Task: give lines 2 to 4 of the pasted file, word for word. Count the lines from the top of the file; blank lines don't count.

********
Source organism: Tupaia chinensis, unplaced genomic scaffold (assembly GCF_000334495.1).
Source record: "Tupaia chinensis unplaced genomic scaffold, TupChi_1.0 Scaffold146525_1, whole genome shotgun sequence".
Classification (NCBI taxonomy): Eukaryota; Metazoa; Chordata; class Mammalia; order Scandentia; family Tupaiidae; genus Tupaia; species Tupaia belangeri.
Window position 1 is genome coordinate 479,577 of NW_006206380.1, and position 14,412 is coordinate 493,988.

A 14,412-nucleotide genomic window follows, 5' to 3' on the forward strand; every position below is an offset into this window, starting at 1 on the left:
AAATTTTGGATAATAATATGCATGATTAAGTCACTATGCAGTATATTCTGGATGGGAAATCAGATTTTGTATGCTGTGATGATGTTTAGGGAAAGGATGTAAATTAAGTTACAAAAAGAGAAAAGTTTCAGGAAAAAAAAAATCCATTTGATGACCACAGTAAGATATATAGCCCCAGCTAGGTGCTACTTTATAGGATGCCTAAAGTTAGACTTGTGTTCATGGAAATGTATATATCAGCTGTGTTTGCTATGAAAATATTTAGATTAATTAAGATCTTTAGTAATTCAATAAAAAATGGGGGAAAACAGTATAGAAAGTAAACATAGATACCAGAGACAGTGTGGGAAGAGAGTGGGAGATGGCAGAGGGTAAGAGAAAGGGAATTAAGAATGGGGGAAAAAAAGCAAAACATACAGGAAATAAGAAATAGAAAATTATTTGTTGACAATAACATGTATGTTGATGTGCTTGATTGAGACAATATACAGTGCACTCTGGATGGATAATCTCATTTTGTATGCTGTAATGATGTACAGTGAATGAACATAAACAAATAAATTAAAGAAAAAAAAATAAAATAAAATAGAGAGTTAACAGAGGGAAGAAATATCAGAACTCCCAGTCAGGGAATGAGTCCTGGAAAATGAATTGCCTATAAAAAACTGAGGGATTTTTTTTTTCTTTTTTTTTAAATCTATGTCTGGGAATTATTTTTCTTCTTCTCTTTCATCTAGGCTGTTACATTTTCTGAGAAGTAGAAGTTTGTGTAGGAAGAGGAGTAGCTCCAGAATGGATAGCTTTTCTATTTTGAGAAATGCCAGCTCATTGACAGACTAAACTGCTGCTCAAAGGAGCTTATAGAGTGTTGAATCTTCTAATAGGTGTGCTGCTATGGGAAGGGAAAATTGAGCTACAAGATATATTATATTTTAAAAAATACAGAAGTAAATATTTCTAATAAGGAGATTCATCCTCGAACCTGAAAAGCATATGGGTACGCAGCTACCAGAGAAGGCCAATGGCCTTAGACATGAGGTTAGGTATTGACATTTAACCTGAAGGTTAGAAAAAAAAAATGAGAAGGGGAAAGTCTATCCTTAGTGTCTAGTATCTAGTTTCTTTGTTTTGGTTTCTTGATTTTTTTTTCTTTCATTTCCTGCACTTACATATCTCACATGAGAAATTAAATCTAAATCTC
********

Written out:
Source record: "Tupaia chinensis unplaced genomic scaffold, TupChi_1.0 Scaffold146525_1, whole genome shotgun sequence".
Classification (NCBI taxonomy): Eukaryota; Metazoa; Chordata; class Mammalia; order Scandentia; family Tupaiidae; genus Tupaia; species Tupaia belangeri.
Window position 1 is genome coordinate 479,577 of NW_006206380.1, and position 14,412 is coordinate 493,988.